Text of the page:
Sunday, October 9, 2011

Mutton Dressed as Lamb

What a horrid expression. Even before I knew its meaning the image I had was Tenniel's illustration of Alice rowing the Sheep in "Through the Looking Glass". But that was a sheep wearing clothes. "Mutton dressed as lamb" is far worse. The expression refers to a scurrilous practice of British butchers to trim and display ("dress") a cut of mutton (old and tough) to resemble lamb (young and tender), thus pulling the wool over the consumer's eyes. It's current use describes an ageing woman who is dressed and/or made up as if she was much younger. She's usually thought to be delusional.

We've all seen women who are still dressed from the '80s although they're in their '70s. Those women have just given up and probably aren't reading this. Many women go to the other extreme and try so hard to avoid looking dressed too young that they suck all the fun out of new fashion and shopping for themselves. They are paralyzed they'll make this most horrid of fashion faux-pas. As mentioned, this is the number one question I get whispered in the fitting room. My answer of assurance is to point out that there is nothing inherently "young" about a beautiful color, a new and sophisticated cut, a perfect fit and/or a darn nice figure. Usually a woman knows if something looks good; it's the reassurance that's needed.

However there are some youngish details to avoid. As with all things Fashion there are Exceptions.
> Short puffed sleeves. A long puffed sleeve can be drapey and sophisticated, but a short one is little girl.
> Peter pan collars. They're back and— yes— they're very ironic on a sheer black Stella McCartney. But peter pan collars per se (especially on a puffed sleeve blouse in a ditsy print) are as ironic as lead.
> Ditsy prints. Ditsy prints are those twee little flower designs that used to be on your granny dress. Need I say more?
> Sleeveless. A lot depends on your arms. If you really want to invite envy show off your toned arms. Actually I wish you would; I love to see a woman with toned arms. If they're just "okay" and you feel okay about it, go for it. If you want to try a bit harder, find an armhole that has just a slight drape or extension onto the shoulder. You will look a bit better and probably relax a whole lot more.
> Length. Once again, your legs will tell you. But no one's knees are beautiful no matter your age. There is not one ideal hem length; it depends on the cut of the skirt. What you need to do is add the right leg covering.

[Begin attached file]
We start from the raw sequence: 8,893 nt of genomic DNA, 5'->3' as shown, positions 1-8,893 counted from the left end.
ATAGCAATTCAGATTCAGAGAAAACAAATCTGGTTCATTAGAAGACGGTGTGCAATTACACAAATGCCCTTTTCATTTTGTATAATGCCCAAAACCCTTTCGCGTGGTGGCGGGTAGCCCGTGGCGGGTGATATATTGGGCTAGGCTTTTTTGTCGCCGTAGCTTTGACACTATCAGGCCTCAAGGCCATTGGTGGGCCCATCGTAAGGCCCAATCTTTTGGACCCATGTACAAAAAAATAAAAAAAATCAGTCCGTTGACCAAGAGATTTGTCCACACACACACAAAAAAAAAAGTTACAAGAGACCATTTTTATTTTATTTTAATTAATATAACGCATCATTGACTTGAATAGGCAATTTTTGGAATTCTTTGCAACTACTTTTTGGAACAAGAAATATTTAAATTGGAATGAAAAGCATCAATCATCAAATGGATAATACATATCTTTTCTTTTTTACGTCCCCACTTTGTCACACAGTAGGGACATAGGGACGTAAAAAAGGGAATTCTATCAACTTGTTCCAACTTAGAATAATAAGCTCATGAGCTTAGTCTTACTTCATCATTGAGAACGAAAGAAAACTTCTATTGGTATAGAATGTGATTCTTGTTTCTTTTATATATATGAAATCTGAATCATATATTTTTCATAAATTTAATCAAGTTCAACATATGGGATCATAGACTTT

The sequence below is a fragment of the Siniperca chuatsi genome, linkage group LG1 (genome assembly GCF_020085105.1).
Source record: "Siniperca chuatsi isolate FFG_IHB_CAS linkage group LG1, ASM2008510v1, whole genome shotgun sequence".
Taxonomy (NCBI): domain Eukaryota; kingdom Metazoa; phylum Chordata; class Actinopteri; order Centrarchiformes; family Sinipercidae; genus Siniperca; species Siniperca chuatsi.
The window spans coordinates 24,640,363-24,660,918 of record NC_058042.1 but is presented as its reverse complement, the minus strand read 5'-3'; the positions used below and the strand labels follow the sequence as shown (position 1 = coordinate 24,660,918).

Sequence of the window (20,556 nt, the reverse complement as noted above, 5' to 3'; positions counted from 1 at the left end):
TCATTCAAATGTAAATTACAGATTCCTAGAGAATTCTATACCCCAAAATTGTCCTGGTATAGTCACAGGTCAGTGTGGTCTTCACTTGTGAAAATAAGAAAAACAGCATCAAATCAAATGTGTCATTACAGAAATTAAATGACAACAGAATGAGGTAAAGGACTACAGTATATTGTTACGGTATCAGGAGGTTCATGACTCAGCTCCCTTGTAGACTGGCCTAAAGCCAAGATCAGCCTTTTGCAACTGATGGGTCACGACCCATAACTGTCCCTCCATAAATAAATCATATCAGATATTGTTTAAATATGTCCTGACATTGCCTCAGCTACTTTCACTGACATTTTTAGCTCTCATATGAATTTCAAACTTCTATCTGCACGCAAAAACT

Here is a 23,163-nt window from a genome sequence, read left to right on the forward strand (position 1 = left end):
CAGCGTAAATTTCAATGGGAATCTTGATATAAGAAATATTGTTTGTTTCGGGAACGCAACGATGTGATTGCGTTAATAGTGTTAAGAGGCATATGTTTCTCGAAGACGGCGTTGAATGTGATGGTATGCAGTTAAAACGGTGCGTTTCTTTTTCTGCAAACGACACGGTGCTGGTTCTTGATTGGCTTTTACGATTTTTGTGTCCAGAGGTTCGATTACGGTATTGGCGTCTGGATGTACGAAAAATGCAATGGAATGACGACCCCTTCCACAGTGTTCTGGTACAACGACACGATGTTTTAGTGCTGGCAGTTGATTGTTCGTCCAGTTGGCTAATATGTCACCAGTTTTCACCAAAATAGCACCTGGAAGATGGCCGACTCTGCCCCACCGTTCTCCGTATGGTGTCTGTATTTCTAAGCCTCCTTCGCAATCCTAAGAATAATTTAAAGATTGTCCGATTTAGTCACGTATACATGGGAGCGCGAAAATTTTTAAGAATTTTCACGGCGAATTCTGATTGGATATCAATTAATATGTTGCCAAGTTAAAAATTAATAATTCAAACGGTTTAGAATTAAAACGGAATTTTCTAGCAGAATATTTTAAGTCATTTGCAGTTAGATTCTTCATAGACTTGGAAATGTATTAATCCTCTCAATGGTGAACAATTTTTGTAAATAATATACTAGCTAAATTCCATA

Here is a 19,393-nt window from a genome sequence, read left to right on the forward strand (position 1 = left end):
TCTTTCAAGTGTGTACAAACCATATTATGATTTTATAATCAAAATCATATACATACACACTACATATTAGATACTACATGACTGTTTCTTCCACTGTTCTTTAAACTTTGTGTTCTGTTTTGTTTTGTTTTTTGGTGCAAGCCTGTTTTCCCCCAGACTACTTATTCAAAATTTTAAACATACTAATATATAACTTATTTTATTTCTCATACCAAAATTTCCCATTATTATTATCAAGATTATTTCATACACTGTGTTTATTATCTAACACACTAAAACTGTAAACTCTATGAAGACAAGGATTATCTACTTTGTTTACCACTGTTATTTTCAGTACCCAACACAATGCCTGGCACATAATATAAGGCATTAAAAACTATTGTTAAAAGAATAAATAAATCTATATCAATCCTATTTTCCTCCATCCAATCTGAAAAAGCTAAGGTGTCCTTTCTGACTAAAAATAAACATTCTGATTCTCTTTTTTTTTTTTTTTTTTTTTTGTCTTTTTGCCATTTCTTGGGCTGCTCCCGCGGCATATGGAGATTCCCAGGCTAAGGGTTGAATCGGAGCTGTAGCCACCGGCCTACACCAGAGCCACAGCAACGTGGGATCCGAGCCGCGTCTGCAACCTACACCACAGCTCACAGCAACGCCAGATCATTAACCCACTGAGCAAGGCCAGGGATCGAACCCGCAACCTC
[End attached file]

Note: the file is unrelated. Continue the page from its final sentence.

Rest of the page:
Short pencil skirts worn under tunic tops, short flippy A-lines and fluffy party skirts need to be short enough to work the outfit but not higher than the lower third of your thigh. Knee-length (just at the top of the knee) is the standard ideal for daytime or dressed-up pencil and A-line skirts. The midi length is just below where knee meets leg (longer is just old). This is the length of the Mad Men pencil skirt, a softly full pleat or a walk-in-the-country tweed A-line. Today's long length can be a skinny sweater knit, a slight A-line silk or a full-blown ballgown. Your leg will still show as you move so coordinate with the shoe or boot you've chosen.
The rest of your leg needs tights (textured or plain) (color if you like that) for day and sheer or sheen colored hose (black or neutral) for evening. I'm so happy that sheer hose are back for day as well (supposedly we have Dutchess Kate to thank for that). Like a great face foundation, the right hose will just make it all look better without screaming cover-up. Modern day hose does have a bit of texture or shimmer. Let's all try it.
> Bows in the hair (think Sally on "Dick Van Dyke") or sashes tied as bows. Knot or obi-tie them instead.
> Overt sexuality (ie too much cleavage). Is your cleavage pleated? Think again.
> Screwy proportions. A short back pencil skirt with dark patterned hose? Check. With sky-high stilettos? No. Try a chunky strapped mid-high heel instead.

Chances are if you're fearful of looking age inappropriate you won't, but don't paint yourself into a "safe" corner. Harper's Bazaar has a great feature, "Fabulous at Every Age" anchored by a celebrity in her 20s, 30s, 40s, 50s, 60s or 70s+. She looks terrific, and the choices the editors select for each age are great, but I laugh because there's not that much difference in many of them. It's about putting together the right proportions for your body, never skimping on getting the perfect fit and wearing it like you own it. Because you do.

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